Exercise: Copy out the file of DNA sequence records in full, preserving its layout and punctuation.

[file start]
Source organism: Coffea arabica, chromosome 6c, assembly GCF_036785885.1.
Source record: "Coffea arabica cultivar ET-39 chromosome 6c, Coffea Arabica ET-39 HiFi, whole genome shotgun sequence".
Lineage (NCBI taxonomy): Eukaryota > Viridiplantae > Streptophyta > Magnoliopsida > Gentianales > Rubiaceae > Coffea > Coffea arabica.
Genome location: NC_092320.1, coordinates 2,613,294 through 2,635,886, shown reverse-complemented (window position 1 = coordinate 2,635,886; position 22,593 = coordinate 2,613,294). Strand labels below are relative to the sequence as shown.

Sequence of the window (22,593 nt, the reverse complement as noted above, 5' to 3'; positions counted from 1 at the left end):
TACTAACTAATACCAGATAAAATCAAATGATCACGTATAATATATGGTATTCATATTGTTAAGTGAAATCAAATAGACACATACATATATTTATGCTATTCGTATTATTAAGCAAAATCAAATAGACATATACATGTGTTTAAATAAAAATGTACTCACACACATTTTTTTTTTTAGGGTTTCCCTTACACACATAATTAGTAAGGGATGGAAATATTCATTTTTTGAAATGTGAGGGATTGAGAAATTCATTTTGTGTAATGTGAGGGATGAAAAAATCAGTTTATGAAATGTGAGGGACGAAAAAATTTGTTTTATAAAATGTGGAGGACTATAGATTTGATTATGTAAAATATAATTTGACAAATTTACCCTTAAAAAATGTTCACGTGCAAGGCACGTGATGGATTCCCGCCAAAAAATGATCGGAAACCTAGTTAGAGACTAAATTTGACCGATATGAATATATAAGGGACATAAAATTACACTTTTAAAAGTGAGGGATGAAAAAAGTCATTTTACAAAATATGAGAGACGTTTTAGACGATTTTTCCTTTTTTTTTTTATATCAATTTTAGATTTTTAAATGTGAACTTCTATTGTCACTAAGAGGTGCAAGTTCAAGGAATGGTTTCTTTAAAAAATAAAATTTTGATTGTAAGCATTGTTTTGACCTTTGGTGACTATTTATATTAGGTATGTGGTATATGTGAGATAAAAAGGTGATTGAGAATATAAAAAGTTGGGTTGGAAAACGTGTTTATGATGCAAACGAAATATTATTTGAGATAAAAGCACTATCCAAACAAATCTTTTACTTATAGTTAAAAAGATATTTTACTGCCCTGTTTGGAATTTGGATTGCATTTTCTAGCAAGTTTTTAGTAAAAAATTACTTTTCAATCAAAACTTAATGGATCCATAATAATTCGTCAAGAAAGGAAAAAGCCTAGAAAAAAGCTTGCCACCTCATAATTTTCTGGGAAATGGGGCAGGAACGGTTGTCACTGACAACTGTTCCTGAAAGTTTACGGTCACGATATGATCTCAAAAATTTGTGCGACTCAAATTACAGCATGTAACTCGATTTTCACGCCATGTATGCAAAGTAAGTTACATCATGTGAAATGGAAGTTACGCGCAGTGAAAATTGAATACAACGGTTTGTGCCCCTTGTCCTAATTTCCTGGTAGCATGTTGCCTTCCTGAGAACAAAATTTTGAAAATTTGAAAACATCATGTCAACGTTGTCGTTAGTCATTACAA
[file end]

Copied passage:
Source organism: Coffea arabica, chromosome 6c, assembly GCF_036785885.1.
Source record: "Coffea arabica cultivar ET-39 chromosome 6c, Coffea Arabica ET-39 HiFi, whole genome shotgun sequence".
Lineage (NCBI taxonomy): Eukaryota > Viridiplantae > Streptophyta > Magnoliopsida > Gentianales > Rubiaceae > Coffea > Coffea arabica.
Genome location: NC_092320.1, coordinates 2,613,294 through 2,635,886, shown reverse-complemented (window position 1 = coordinate 2,635,886; position 22,593 = coordinate 2,613,294). Strand labels below are relative to the sequence as shown.

Sequence of the window (22,593 nt, the reverse complement as noted above, 5' to 3'; positions counted from 1 at the left end):
TACTAACTAATACCAGATAAAATCAAATGATCACGTATAATATATGGTATTCATATTGTTAAGTGAAATCAAATAGACACATACATATATTTATGCTATTCGTATTATTAAGCAAAATCAAATAGACATATACATGTGTTTAAATAAAAATGTACTCACACACATTTTTTTTTTTAGGGTTTCCCTTACACACATAATTAGTAAGGGATGGAAATATTCATTTTTTGAAATGTGAGGGATTGAGAAATTCATTTTGTGTAATGTGAGGGATGAAAAAATCAGTTTATGAAATGTGAGGGACGAAAAAATTTGTTTTATAAAATGTGGAGGACTATAGATTTGATTATGTAAAATATAATTTGACAAATTTACCCTTAAAAAATGTTCACGTGCAAGGCACGTGATGGATTCCCGCCAAAAAATGATCGGAAACCTAGTTAGAGACTAAATTTGACCGATATGAATATATAAGGGACATAAAATTACACTTTTAAAAGTGAGGGATGAAAAAAGTCATTTTACAAAATATGAGAGACGTTTTAGACGATTTTTCCTTTTTTTTTTTATATCAATTTTAGATTTTTAAATGTGAACTTCTATTGTCACTAAGAGGTGCAAGTTCAAGGAATGGTTTCTTTAAAAAATAAAATTTTGATTGTAAGCATTGTTTTGACCTTTGGTGACTATTTATATTAGGTATGTGGTATATGTGAGATAAAAAGGTGATTGAGAATATAAAAAGTTGGGTTGGAAAACGTGTTTATGATGCAAACGAAATATTATTTGAGATAAAAGCACTATCCAAACAAATCTTTTACTTATAGTTAAAAAGATATTTTACTGCCCTGTTTGGAATTTGGATTGCATTTTCTAGCAAGTTTTTAGTAAAAAATTACTTTTCAATCAAAACTTAATGGATCCATAATAATTCGTCAAGAAAGGAAAAAGCCTAGAAAAAAGCTTGCCACCTCATAATTTTCTGGGAAATGGGGCAGGAACGGTTGTCACTGACAACTGTTCCTGAAAGTTTACGGTCACGATATGATCTCAAAAATTTGTGCGACTCAAATTACAGCATGTAACTCGATTTTCACGCCATGTATGCAAAGTAAGTTACATCATGTGAAATGGAAGTTACGCGCAGTGAAAATTGAATACAACGGTTTGTGCCCCTTGTCCTAATTTCCTGGTAGCATGTTGCCTTCCTGAGAACAAAATTTTGAAAATTTGAAAACATCATGTCAACGTTGTCGTTAGTCATTACAA